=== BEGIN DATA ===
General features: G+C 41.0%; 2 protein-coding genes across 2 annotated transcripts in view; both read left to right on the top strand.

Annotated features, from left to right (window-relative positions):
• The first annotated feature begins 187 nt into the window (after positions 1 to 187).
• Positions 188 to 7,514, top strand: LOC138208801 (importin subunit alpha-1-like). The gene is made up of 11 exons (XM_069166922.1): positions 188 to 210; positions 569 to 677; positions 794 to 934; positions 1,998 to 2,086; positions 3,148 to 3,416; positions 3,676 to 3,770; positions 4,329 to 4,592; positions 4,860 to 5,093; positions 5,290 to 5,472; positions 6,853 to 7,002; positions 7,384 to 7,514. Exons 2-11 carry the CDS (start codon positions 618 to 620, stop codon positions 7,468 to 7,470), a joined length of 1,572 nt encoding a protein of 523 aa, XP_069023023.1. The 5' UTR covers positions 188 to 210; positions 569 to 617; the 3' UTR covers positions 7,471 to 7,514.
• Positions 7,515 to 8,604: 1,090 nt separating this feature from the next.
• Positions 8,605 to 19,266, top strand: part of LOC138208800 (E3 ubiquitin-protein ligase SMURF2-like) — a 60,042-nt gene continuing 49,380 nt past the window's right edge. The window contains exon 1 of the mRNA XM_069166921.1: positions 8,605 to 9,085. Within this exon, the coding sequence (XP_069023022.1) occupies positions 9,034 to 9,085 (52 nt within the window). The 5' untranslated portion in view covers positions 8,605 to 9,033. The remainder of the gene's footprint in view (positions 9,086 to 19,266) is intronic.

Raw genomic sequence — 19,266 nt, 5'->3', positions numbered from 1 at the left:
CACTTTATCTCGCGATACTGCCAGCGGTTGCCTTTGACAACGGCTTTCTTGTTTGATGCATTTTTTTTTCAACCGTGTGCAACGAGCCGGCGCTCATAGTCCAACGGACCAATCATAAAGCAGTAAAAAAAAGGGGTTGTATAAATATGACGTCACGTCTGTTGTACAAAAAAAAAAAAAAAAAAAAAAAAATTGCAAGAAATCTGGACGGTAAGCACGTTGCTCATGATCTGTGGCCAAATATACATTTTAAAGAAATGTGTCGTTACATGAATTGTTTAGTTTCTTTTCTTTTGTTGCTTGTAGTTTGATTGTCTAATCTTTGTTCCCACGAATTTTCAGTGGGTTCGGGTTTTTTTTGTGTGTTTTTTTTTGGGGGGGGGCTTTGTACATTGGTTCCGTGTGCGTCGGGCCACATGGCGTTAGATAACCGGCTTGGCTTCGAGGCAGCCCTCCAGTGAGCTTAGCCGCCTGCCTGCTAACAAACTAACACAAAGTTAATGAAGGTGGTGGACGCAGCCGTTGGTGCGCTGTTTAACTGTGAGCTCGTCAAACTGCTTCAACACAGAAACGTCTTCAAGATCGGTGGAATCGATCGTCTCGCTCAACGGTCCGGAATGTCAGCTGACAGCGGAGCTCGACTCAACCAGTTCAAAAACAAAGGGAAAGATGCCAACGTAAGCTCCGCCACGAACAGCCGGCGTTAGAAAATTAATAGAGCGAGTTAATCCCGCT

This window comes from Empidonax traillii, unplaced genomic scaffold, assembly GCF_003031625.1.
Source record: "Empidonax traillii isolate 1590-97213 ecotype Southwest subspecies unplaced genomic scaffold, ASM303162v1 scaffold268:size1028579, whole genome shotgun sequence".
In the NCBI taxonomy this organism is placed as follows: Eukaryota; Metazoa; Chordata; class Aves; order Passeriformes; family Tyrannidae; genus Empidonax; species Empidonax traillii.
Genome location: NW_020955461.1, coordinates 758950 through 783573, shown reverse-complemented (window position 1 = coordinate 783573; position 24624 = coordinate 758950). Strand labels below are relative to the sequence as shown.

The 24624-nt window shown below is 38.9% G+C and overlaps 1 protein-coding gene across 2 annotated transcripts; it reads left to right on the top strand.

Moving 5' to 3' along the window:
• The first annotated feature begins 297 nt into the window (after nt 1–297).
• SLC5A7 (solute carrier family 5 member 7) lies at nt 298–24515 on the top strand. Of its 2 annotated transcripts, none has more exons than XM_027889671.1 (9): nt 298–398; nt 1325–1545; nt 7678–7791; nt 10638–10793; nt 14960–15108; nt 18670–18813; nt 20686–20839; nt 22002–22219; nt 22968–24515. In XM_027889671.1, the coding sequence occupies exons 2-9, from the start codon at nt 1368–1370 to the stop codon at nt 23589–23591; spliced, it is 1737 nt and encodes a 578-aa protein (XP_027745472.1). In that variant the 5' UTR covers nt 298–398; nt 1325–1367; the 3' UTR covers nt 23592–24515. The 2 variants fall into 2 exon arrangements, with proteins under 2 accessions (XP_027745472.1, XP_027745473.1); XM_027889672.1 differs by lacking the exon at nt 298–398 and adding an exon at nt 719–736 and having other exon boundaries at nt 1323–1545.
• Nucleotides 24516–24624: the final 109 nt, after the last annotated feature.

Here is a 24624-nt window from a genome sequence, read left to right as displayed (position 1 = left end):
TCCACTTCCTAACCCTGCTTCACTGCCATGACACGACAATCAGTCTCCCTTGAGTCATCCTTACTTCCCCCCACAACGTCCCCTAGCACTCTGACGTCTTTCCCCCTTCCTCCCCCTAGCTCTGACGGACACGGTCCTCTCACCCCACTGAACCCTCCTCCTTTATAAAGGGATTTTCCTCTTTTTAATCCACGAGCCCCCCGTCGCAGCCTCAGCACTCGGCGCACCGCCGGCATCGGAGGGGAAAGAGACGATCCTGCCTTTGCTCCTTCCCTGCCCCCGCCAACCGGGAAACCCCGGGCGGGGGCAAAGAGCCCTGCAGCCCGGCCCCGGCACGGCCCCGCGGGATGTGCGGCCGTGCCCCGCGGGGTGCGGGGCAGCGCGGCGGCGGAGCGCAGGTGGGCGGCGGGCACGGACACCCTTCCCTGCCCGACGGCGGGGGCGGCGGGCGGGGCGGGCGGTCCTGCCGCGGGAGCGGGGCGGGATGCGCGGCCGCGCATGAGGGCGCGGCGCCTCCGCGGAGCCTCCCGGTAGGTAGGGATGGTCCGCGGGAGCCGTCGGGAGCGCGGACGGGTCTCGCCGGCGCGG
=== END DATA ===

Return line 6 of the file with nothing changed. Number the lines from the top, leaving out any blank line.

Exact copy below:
• Positions 8,605 to 19,266, top strand: part of LOC138208800 (E3 ubiquitin-protein ligase SMURF2-like) — a 60,042-nt gene continuing 49,380 nt past the window's right edge. The window contains exon 1 of the mRNA XM_069166921.1: positions 8,605 to 9,085. Within this exon, the coding sequence (XP_069023022.1) occupies positions 9,034 to 9,085 (52 nt within the window). The 5' untranslated portion in view covers positions 8,605 to 9,033. The remainder of the gene's footprint in view (positions 9,086 to 19,266) is intronic.